Why did you choose a career in copywriting and how did you get into it?
If I’m completely honest, I didn’t choose copywriting, copywriting chose me. It was pure luck. I’d been writing editorial copy for various different digital platforms when a recruiter randomly asked me if I would pitch to create a new tone of voice for a particular brand.
I’d never done anything like that before, but did some in-depth research, took a leap of faith and got the gig. The rest, as they say, is history. I loved the job and it took my fascination with the power of words to new, unchartered levels.
What work are you most proud of?
I headed up the copy for the digital and printed rebrand of The O2’s entire site in Greenwich. This included everything from the arena to Up at The O2. It took a long time and a lot of hard work, but it was totally worth it.
The variety of tasks I took on and the amount of different stakeholders and agencies I worked with made it an invaluable experience. Getting to see some of the events wasn’t bad either!
What piece of copy do you really wish you’d written?
There is so much great copy out there that it’s difficult to choose just one piece.
Of course, there are the obvious words that have wormed their way into our collective consciousness, like Nike’s slogan, ‘Just Do It’ – simple, affecting, memorable and ultimately, great life advice that can be applied to almost anything. But recently, I’ve also been very impressed with the less obvious.
Barclays’ ad campaigns, especially the TV ad with the little singing vegetables warning you about sharing things on the internet is bordering on genius. It’s attention-grabbing and makes a timely, salient point in a very amusing way.
But, much more importantly, their recent campaigns are effectively positioning Barclays as a trusted company that will give you advice (not just about money) in an era when trust in banks is at all time low. That’s the real genius.
What do you do if you hit a bit of writer’s block?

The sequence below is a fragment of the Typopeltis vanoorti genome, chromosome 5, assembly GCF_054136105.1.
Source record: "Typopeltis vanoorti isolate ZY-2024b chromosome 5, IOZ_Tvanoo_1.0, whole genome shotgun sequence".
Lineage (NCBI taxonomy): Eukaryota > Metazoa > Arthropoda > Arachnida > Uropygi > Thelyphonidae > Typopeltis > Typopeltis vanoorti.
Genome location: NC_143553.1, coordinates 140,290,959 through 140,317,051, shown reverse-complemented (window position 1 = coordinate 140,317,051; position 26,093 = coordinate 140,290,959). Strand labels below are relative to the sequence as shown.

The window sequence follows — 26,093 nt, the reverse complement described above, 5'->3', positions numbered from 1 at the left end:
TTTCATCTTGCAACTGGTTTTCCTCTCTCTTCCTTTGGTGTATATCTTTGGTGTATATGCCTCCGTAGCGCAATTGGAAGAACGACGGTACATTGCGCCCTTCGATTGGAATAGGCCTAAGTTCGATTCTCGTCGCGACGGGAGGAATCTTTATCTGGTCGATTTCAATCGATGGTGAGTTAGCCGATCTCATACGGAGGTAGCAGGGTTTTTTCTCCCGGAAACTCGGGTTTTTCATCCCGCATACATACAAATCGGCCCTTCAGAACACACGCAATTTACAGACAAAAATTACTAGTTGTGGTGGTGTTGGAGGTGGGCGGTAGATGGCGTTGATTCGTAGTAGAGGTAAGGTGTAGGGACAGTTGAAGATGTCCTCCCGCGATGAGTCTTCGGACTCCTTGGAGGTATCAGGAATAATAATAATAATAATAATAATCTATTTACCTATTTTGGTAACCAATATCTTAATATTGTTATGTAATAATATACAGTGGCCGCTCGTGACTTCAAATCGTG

I think it’s always important to identify why I’ve hit the block early on. Am I too tired to think? Sleep. Am I too hungry to concentrate? Eat. Am I lacking in knowledge? Do some more research. Am I lacking in creative inspiration?
Get out. Read. Watch a film. Sit in a gallery. Taking a long walk and taking a break can also work.
I don’t want to dismiss that. I think it’s imperative that I understand how I got in that situation, because then it’s much easier to get out of it. Talking to a friend or colleague is also really useful if you need to bounce around some ideas.
Finally, it’s always a good idea to revisit the audience. Do I know enough about them and their motivations? What am I trying to say to them about this particular product/brand?
What are your favourite and least favourite writing-related tasks?
Whether I’m writing a script, coming up with a tone of voice or working out how to improve a user’s experience of a website, I love a creative challenge. Conversely, I avoid writing things that have little scope for creativity.
Any copywriting pet hates?
I love films, but the marketing copy surrounding them is seriously stale and lacking innovation. If I see one more ‘This Year’ or hear one more, ‘In a world…’ I’ll scream.
What’s the best piece of career advice you’ve been given?
Don’t let the fear of failure stop you from trying to do what you want. The only thing worse than failing is the regret. In the words of Nike, just do it.
What advice would you give to people starting out on a copywriting career?
Becoming a great copywriter is only half the story, because success is not about what you know, but who you know. It’s sad that you could be the best copywriter in the world and no one would care, but it’s entirely possible.
The hard truth is that the world doesn’t work on merit. If it did, Donald Trump wouldn’t be President right now. The world functions on relationships, money and power. If you don’t have money or power, then you need to work on the relationships.
Networking is probably one of my least favourite things, and if you’re a writer, it’s probably one of your least favourite things too. You enter a room in which everyone has an ulterior motive. It feels fake. Disingenuous.
There really is no getting away from that, but it’s important to remember that everyone is in the same boat and you never know who you may meet, or where it will lead. Stick with it.
What’s your favourite thing about being a copywriter?
Harnessing the power of words every day is hugely rewarding. Playing with word choice, emphasis, syntax and tone in order to persuade, inform and entertain is both a challenge and a joy.
Why do you find ProCopywriters membership useful?
See my earlier point about networking. It’s invaluable to be part of a network, particularly one that understands what you do! There are also some great resources on the site for copywriters of all levels.
Where can people find out more about you?
Pop over to my site: citycopywriter.com where you can see a few samples of my work and clients. You’re also welcome to drop me a line or give me a call. I’m always happy to hear from potential clients and other copywriters.